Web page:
In one of the most recent cases, Christian Post reported that 13 Christians were arrested and tortured in October for interacting with Muslims.
The nation has seen an uptick in persecution since the split between Sudan and South Sudan. However, Illia Djadi, the Africa Bureau Chief at World Watch Monitor, says there are significant changes taking place in the nation.
Changes in Sudan
“I would say the government… has changed [a little] its policy not using the same drastic persecution measures used we have seen the government using before,” Djadi says.
For now, Djadi says the key question is how long will this lull in drastic persecution remain?
Since 13 Christians were arrested and tortured in October, it is evident that the country is still primarily in a sensitive state.
Ultimately, Djadi says Sudan is an Islamic Regime.
“I think it’s not going to change,” he says. “But the way they are dealing or treating religious minority, particularly Christian[s] may change because it’s about the politics.”
Djadi says if advocacy groups or Western countries and governments put pressure on the Sudanese government, there will be development and improvement in the way the nation’s government treats and reacts to religious minorities.
“It all depends on Western countries, Western government and particularly the U.S. because we know how sensitive it is or the Sudan authorities are cautious and they’re willing one thing to develop for better relations with the U.S.”
Djadi says it’s important for countries like the U.S. to monitor the progress of religious equality or the uprise in persecution in the field so they know how to react and can also be in contact with their partners on the ground.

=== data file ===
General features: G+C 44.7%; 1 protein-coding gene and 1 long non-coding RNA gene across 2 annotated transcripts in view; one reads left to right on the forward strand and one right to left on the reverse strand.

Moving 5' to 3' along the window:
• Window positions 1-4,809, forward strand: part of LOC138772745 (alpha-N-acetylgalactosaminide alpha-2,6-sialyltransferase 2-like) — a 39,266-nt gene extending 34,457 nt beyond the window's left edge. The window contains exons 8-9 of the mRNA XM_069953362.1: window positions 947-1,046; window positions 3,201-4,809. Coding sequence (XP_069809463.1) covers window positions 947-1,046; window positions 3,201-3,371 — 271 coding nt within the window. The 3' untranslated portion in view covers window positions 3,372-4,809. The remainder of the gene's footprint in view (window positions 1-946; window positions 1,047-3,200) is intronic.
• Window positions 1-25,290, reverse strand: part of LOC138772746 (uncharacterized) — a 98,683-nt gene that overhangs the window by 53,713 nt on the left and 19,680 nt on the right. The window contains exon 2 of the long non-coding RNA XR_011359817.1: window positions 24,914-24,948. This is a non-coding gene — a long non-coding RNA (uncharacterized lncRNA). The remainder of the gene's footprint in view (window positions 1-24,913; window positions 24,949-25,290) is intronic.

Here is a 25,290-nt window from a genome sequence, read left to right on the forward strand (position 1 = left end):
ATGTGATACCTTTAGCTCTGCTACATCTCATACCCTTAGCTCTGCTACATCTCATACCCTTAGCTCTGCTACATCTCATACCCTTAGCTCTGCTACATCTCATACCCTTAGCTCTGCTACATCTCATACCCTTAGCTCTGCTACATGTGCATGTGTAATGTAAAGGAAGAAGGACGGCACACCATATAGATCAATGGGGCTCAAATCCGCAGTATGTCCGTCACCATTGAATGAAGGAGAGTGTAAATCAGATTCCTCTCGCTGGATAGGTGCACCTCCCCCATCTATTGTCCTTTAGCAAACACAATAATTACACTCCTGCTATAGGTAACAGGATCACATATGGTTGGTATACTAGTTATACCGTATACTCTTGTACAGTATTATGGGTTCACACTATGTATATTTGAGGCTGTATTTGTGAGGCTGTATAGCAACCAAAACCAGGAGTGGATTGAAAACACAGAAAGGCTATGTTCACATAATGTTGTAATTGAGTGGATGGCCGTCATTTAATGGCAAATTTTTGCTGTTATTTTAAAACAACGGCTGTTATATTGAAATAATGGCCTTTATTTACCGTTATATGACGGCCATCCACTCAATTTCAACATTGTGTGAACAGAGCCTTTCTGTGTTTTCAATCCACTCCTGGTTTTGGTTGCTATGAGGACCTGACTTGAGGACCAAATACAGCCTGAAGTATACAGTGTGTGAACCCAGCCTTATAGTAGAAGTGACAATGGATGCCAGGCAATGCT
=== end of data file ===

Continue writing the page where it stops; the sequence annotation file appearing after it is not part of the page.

“We as an organization where the media advocacy group, our aim is to see improvement, is to see churches growing or acting freely without persecution or pressure from the state or from locals or people.”
Religious Persecution Affecting the Majority
While religious persecution has affected Christians and other minorities, it has reversely affected Muslim majority groups as well.
Djadi says the Christian Church is involved in running schools, help facilities, and developmental projects.
“They are here for the good. They want to see improvement, a better life for everybody regardless of their religious background.”
Yet, he says that when a Church sets up a school that is open to anyone, most of the children attending are from a Muslim background. The Sudanese government has shut down schools like this, affecting the children and drawing complaints from Muslim families. After all, there’s nowhere else for their children to attend school.
Djadi says the government, “close churches. They close also schools and they don’t care about the impact of that measure… So, from a political perspective, they did it, but they don’t care about the social impact without taking any compensation or any measure to provide other facilities than the Christian schools.”
Again, pressure from Western cultures will help in the stabilization of the community and equality in Sudan.
Help support the Sudanese Church by praying for their strength and encouragement in the midst of persecution.
“God is using in His sovereignty. Sometimes we see how persecution has become a tool for growth for the Church, whether in Algeria, whether in Syria, whether in different countries, so, even in Sudan.”
Header photo by Wellington Rodrigues on Unsplash.